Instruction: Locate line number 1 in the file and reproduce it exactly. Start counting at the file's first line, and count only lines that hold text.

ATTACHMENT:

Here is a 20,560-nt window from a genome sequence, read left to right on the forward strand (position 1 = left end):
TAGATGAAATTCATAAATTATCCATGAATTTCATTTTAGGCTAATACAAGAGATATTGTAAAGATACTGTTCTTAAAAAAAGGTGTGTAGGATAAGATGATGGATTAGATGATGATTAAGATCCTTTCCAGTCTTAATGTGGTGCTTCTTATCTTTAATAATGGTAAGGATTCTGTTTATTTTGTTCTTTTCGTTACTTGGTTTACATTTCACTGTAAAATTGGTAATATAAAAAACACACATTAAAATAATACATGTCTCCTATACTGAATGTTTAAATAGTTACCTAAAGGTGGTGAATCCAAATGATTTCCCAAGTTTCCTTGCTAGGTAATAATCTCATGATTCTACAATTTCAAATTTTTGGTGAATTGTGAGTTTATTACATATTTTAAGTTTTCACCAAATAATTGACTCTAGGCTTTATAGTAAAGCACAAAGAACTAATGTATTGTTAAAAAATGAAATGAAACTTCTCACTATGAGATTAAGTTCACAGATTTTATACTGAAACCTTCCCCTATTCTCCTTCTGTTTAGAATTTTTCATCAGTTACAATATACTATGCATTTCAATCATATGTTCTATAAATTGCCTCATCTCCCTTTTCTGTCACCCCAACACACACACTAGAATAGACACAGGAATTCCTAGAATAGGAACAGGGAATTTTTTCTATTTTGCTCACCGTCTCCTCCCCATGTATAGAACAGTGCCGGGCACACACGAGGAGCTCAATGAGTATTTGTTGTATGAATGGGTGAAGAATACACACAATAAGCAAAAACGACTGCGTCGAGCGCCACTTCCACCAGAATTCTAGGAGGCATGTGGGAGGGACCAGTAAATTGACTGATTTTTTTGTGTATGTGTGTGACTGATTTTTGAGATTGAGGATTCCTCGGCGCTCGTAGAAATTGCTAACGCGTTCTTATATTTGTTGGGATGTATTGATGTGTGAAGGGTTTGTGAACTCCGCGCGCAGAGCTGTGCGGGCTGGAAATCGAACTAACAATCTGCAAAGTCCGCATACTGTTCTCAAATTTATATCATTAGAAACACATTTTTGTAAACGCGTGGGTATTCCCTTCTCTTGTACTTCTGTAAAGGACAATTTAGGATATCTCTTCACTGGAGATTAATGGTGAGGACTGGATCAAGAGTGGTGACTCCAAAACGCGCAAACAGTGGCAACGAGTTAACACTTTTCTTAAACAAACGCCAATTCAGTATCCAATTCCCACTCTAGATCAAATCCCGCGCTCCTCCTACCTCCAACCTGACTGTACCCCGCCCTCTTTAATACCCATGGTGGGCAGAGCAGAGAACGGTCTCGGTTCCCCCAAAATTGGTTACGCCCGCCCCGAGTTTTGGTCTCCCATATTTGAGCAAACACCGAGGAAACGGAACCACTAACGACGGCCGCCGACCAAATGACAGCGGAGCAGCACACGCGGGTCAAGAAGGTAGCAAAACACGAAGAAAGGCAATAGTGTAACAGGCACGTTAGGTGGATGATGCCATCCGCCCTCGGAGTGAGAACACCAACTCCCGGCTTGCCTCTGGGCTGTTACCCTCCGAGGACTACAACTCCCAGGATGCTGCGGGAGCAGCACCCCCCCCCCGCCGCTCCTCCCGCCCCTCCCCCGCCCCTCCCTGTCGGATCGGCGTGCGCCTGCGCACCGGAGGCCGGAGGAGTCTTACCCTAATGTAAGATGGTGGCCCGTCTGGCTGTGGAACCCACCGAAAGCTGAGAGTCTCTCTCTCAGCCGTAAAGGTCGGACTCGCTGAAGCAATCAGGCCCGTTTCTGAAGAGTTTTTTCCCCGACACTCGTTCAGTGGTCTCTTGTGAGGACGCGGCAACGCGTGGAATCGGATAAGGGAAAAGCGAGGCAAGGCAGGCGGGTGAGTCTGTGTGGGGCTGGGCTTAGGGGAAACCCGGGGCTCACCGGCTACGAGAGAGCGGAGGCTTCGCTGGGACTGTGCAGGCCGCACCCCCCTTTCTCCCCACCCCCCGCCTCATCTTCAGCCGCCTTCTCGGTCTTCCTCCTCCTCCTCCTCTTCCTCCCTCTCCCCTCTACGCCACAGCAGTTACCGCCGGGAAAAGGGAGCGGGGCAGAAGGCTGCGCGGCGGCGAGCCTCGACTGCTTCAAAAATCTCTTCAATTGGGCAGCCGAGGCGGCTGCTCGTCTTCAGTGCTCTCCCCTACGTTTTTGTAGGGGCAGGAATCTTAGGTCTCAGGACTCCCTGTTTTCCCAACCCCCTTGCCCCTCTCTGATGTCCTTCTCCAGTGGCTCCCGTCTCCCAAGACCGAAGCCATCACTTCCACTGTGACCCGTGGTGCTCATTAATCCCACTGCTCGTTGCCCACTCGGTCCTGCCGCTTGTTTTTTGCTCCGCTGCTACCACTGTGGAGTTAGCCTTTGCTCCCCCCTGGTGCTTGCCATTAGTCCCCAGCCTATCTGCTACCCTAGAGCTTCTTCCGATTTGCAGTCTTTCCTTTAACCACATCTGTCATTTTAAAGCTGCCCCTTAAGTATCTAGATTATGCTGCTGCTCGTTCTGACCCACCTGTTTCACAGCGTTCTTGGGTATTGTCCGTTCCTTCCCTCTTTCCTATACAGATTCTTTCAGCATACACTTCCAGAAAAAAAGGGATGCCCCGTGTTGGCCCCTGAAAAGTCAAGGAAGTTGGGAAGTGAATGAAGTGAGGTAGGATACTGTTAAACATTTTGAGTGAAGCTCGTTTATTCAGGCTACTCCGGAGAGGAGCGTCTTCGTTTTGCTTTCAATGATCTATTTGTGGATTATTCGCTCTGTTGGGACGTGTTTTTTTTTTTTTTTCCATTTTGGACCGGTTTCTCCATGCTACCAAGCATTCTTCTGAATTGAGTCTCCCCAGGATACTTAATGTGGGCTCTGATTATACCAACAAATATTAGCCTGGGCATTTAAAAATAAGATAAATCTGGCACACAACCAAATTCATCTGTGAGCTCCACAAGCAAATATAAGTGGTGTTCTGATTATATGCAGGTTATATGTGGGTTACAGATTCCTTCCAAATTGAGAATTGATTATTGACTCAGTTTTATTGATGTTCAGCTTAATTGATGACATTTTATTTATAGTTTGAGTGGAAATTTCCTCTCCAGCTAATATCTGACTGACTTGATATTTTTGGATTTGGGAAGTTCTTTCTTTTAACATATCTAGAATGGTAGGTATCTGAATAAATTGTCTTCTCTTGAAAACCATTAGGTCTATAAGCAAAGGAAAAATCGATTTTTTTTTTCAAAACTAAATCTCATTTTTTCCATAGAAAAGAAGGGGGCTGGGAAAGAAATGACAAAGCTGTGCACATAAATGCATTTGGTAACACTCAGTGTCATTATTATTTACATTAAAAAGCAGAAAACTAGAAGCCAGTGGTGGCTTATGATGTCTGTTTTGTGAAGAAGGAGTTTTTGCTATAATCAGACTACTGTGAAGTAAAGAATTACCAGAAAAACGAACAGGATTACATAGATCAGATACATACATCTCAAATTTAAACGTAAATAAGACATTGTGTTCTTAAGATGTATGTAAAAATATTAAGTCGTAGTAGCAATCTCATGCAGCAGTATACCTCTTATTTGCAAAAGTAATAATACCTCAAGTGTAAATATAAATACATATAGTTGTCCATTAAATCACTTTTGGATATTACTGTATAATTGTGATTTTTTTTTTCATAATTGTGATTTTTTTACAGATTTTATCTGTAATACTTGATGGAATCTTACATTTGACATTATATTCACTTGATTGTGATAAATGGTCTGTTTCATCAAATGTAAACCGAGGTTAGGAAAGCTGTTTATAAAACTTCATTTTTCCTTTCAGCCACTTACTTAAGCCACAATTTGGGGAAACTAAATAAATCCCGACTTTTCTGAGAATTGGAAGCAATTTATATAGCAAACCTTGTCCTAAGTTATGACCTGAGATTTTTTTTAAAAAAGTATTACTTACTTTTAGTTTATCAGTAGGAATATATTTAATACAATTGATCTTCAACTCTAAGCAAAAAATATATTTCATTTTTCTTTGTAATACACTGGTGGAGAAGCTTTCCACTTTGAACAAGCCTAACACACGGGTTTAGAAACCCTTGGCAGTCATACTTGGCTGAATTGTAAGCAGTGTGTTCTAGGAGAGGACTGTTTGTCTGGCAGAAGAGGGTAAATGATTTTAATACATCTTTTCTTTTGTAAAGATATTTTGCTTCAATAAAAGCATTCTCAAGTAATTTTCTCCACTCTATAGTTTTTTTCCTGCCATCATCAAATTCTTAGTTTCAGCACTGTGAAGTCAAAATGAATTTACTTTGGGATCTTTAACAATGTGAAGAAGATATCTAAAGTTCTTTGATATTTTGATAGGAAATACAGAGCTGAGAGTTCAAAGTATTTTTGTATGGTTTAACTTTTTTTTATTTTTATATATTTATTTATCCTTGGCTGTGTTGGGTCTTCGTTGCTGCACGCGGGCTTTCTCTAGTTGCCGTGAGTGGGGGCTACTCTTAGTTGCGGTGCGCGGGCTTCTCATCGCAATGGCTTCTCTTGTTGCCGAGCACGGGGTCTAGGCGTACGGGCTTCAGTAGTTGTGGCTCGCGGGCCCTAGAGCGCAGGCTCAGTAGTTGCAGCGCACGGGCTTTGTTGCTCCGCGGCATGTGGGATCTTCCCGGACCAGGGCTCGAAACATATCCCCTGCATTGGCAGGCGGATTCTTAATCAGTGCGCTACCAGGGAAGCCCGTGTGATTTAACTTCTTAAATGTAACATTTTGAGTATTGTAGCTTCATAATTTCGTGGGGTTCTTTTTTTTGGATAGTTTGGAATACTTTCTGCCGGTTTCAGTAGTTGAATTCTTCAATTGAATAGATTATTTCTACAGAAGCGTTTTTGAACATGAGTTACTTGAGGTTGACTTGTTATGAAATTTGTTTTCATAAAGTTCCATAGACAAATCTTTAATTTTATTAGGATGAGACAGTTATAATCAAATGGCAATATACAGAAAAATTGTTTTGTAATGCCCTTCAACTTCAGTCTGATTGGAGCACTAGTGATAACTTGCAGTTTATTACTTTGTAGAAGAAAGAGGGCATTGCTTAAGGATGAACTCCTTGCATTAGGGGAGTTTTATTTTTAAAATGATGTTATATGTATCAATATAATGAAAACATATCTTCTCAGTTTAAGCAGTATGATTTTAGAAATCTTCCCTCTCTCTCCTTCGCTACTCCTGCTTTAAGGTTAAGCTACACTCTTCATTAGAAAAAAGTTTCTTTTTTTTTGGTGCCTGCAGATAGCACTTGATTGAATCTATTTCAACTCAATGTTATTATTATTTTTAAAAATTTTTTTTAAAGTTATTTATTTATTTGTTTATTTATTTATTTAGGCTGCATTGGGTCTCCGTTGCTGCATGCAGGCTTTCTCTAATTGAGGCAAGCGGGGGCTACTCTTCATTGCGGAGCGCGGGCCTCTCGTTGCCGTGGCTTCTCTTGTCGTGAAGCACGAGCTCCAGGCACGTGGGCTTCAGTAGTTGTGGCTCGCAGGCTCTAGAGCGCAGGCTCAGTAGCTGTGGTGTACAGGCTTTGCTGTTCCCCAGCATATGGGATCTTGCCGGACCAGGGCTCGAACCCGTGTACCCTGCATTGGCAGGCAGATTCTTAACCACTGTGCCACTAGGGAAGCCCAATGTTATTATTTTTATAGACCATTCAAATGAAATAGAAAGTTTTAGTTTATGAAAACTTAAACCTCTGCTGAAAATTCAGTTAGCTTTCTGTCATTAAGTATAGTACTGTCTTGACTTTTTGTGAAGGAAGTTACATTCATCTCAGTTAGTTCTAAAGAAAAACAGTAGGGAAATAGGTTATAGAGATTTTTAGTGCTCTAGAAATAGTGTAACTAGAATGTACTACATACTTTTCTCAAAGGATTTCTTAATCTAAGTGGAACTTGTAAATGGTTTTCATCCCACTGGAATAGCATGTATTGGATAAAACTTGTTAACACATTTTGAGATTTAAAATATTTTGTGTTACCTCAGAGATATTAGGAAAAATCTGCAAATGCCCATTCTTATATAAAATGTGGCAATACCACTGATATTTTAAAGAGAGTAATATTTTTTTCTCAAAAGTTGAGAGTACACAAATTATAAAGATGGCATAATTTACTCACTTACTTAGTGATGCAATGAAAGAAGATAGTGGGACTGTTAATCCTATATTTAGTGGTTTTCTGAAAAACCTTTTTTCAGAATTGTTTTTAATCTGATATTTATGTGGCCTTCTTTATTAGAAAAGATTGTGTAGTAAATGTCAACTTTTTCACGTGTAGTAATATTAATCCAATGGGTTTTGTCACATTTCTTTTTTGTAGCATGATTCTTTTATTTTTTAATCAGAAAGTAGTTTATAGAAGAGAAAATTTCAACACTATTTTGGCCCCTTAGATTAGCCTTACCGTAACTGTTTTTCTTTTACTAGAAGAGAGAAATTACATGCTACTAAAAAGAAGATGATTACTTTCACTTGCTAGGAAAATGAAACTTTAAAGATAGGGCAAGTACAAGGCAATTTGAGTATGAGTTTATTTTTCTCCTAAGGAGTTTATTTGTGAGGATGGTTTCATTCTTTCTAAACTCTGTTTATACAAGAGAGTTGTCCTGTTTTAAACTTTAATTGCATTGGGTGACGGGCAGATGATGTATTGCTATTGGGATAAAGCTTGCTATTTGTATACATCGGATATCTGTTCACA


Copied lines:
Here is a 20,560-nt window from a genome sequence, read left to right on the forward strand (position 1 = left end):